First Smart Cities Funding Announced

The Australian Government has made its first grants under its Smart Cities and Suburbs Program.

The grants are to Darwin to ‘switch on’ the city, and to a number of smaller projects in Perth. The program, announced in March 2017 has earmarked $50 million for projects across Australia, with 40 percent of the total to be located in regional areas.

Darwin is the big winner from the first round of grants, with $5 million awarded to the City of Darwin and the Northern Territory Government, who will each contribute $2.5 million to the $10 million project.

First Smart Cities Funding Announced | Safe Cities

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The money will pay for the installation of CCTV cameras at entrances to the city and on Daly Street and Bennett Street in the CBD. Street lighting will be upgraded to LED lighting and on ‘smart’ columns with the capacity to adjust lighting to reduce street crime.

In Bicentennial Park along the Darwin foreshore, smart lighting will include sound monitoring to detect people in distress and potentially notify policy and emergency services.

No mention was made in the announcement of the fact that the ‘street crime’ and ‘people in distress’ are mostly homeless or indigenous people. The NT Government has recently announced a program to address ‘anti-social itinerant behaviour’ on Darwin’s streets.

Homeless (‘itinerant’) Aborigines (‘’Indigenous people’ hanging around the streets, often drunk and engaging in petty street crime, is a major problem in Darwin. In September a video of a shop owner using a hose to move one in the centre of town caused a minor storm.

Darwin’s free city Wi-fi network will also be expanded in key tourist and shopping areas. Smart parking sensors will indicate available parking, intended to reduce congestion and emissions.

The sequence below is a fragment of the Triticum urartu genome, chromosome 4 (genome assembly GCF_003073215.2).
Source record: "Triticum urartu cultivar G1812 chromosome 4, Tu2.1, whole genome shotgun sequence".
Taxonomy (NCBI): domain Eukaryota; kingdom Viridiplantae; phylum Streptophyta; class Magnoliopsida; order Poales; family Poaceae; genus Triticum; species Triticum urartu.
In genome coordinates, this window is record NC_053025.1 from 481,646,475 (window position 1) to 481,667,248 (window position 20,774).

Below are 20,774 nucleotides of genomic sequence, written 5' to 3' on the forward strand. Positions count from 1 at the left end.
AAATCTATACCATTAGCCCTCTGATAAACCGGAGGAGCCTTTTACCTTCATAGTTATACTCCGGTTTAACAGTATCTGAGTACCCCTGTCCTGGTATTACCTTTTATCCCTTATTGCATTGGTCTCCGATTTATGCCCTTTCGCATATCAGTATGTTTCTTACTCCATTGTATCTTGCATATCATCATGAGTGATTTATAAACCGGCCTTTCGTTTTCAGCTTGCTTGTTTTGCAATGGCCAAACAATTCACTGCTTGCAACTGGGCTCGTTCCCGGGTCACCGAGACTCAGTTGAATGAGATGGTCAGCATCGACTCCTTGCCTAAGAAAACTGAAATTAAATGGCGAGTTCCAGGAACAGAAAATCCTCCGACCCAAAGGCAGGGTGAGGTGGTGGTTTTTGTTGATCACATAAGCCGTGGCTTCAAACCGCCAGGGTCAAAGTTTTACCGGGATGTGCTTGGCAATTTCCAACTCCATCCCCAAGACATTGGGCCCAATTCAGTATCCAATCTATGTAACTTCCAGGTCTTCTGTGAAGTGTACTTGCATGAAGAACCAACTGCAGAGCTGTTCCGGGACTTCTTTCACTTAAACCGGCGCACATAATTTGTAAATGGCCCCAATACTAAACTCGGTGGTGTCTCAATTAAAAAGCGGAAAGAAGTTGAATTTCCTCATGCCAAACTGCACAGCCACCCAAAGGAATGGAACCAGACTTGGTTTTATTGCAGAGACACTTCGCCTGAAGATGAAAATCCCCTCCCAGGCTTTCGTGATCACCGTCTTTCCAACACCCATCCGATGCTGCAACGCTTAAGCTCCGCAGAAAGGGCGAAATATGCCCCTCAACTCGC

Perth has also been awarded $6 million in technology grants under the Smart Cities and Suburbs Program.

This was originally published by Government News.

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Harnessing Tech to Create Sustainable Cities for the Future

More than ever before, technology drives our world. It powers businesses, cities and governments, and shapes individual lives in a hugely impactful way. Indeed, smart technology ensures that we have clean water, and that food is available in supermarkets.

Today, we order food, clothes, and all manner of services with just three simple taps. We do our banking on the go, paying salaries while sitting in traffic!

Harnessing Smart Technology to Create Sustainable Cities for the Future

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Technology continues to shape the very fabric of our lives, and this dependence is only likely to accelerate given that, in 2010, we passed the historic milestone of having the majority of the world’s population live in cities. With this in mind, sustainability must become a key priority for business leaders and policymakers around the world.

Leveraging data

Today, information technology has the unique capability of being able to capture the ever-increasing amounts of information generated in the world around us – whether it is sensors that monitor traffic on the roads, the passage of water through pipes or the GPS signals from mobile phones.

Every day, advanced technology is providing us with more detailed information about the services we depend on – and improvements in data communications are allowing us to combine real-time data with existing information. At the same time, recent developments in analytic algorithms mean that, more than ever before, we can gain new insights from this rich data store to help us make smarter decisions.